California Man Sentenced to Prison for Filing Tax Returns in the Name of Deceased Individuals and Stealing Social Security and Refund Checks
Used California Death Records to Seek Tax Refunds
Hugh Robinson, a San Pablo, California resident, was sentenced yesterday to serve 144 months in prison for filing tax returns using the identities of deceased individuals and stealing social security and refund checks destined for other individuals, announced Acting Deputy Assistant Attorney General Stuart M. Goldberg of the Justice Department’s Tax Division and U.S. Attorney Brian J. Stretch for the Northern District of California.
In October 2016, Robinson, 46, was convicted of conspiring to steal public money, stealing public money, and aggravated identity theft. According to the evidence presented at his trial, from at least August 2013 through April 2015, Robinson and his co-conspirators took names and personal identification information of deceased individuals from California death records and used them to file income tax returns seeking refunds. Robinson and his co-conspirators directed the refunds to addresses and bank accounts that they controlled. Robinson also bought and cashed legitimate refund and social security benefits checks that he knew had been stolen. Robinson and his co-conspirators obtained fraudulent California IDs and used them to cash the refund and social security checks at various stores, including in the Richmond-area. total, Robinson intended to cause a loss of more than $1.5 million.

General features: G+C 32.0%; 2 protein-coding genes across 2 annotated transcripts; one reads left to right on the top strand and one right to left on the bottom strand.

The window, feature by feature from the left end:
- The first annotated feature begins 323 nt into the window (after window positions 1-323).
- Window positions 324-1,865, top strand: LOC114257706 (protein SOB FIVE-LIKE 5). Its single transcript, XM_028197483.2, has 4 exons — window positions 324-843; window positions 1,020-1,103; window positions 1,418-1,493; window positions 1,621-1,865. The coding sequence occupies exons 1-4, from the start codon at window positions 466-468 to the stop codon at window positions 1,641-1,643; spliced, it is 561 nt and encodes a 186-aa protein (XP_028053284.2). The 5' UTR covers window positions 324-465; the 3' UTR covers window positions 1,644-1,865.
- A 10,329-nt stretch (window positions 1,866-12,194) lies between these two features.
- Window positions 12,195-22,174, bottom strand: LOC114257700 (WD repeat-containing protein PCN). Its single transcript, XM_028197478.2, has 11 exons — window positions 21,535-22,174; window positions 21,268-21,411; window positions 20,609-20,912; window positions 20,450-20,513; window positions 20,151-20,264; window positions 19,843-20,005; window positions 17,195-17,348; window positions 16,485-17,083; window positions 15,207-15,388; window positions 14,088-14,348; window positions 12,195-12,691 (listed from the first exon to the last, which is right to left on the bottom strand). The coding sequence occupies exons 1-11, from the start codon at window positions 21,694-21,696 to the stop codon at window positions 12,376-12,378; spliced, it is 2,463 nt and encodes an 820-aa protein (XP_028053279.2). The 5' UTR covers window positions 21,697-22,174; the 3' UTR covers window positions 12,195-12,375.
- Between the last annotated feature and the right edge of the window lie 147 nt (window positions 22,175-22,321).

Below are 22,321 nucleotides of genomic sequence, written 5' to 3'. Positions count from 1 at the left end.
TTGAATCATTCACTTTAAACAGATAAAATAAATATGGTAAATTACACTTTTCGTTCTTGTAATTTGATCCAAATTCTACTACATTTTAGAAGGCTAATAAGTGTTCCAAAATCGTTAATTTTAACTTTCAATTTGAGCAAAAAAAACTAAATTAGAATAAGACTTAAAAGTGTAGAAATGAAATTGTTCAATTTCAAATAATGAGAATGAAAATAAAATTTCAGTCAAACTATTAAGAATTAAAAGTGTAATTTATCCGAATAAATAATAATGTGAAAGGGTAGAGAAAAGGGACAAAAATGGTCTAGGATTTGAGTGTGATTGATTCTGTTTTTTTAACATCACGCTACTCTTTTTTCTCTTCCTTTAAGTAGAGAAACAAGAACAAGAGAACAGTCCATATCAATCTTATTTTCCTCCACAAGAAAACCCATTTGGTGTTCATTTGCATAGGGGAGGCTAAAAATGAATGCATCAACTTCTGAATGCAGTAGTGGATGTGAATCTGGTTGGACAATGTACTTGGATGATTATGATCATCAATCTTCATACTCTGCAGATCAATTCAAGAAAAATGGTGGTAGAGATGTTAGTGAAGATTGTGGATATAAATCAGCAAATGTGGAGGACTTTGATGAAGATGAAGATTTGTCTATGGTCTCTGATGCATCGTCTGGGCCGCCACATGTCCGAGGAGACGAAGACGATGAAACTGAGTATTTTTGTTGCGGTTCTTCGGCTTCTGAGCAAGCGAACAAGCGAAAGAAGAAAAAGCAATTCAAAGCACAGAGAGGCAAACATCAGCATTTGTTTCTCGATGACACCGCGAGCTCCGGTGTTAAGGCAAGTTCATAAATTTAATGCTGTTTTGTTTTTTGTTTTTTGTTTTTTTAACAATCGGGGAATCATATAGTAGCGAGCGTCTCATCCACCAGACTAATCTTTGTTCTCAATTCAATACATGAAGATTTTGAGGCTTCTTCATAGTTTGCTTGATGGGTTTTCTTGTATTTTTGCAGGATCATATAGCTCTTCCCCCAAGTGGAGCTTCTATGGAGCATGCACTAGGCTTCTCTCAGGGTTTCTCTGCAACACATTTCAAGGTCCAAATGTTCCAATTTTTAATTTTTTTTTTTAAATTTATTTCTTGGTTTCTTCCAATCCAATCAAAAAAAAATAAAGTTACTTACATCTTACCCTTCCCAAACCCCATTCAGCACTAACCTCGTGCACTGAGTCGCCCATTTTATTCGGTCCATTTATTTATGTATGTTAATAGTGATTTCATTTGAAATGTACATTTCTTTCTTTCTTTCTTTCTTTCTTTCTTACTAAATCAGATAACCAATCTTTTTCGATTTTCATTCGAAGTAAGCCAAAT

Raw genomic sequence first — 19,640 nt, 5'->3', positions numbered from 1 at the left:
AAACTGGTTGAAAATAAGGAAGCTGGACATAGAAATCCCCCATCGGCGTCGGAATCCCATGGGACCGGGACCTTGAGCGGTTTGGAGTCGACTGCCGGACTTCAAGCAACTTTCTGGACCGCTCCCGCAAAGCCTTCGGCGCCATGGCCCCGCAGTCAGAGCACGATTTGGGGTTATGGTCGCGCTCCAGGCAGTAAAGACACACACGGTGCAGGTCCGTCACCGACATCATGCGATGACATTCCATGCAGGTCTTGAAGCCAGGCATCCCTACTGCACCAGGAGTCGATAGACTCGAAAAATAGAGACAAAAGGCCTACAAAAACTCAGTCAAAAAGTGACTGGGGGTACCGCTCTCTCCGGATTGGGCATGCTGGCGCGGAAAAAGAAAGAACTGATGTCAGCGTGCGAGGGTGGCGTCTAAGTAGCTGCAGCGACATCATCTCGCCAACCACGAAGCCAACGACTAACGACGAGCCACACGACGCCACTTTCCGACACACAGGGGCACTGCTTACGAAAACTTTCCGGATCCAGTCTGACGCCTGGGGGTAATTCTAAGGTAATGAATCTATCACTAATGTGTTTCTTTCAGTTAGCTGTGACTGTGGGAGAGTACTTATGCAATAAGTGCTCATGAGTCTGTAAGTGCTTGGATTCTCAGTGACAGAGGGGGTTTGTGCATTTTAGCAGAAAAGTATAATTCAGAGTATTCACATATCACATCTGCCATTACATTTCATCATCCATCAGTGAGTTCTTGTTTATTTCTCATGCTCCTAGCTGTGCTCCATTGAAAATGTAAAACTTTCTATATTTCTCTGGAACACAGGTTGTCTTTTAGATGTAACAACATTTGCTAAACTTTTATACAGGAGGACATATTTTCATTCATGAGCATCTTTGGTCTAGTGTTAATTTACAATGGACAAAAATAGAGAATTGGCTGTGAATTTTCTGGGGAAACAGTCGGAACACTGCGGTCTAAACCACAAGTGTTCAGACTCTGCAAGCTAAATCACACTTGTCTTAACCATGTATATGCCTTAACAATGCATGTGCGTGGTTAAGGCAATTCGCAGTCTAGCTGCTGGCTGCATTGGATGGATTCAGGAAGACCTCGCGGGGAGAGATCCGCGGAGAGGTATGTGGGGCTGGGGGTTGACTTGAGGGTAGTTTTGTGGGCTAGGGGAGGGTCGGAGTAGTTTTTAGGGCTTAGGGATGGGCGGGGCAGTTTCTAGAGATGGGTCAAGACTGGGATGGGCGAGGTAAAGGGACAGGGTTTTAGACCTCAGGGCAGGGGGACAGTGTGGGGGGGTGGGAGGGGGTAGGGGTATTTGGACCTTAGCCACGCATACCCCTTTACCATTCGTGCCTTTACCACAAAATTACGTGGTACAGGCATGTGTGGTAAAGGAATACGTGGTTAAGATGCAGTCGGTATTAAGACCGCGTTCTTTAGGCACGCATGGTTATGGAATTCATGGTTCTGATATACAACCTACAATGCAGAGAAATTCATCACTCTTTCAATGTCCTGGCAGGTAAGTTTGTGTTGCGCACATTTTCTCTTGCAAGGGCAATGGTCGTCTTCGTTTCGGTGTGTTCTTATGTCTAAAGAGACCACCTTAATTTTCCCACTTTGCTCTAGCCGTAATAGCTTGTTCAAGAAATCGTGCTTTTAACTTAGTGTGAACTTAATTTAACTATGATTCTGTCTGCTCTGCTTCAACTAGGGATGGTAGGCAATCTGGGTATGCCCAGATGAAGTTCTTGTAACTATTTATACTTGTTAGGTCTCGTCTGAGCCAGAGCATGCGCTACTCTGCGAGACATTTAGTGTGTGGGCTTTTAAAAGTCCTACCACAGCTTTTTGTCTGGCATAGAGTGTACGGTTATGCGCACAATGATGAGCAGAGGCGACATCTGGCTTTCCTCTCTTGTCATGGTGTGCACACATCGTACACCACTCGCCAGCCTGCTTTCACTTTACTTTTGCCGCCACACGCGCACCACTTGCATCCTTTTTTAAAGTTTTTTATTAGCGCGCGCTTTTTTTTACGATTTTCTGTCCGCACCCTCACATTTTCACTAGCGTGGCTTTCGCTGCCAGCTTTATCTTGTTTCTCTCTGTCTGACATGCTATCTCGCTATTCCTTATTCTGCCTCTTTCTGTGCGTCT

In addition to the term of prison imposed, Robinson was ordered to serve three years of supervised release and to pay restitution in the amount of $900,402 to the Internal Revenue Service (IRS).
Acting Deputy Assistant Attorney General Goldberg and U.S. Attorney Stretch commended special agents of IRS–Criminal Investigation who conducted the investigation, and Assistant U.S. Attorneys Thomas Newman and Jose A. Olivera, and Trial Attorney Gregory Bernstein of the Tax Division, who prosecuted the case.
Additional information about the Tax Division and its enforcement efforts may be found on the division’s website.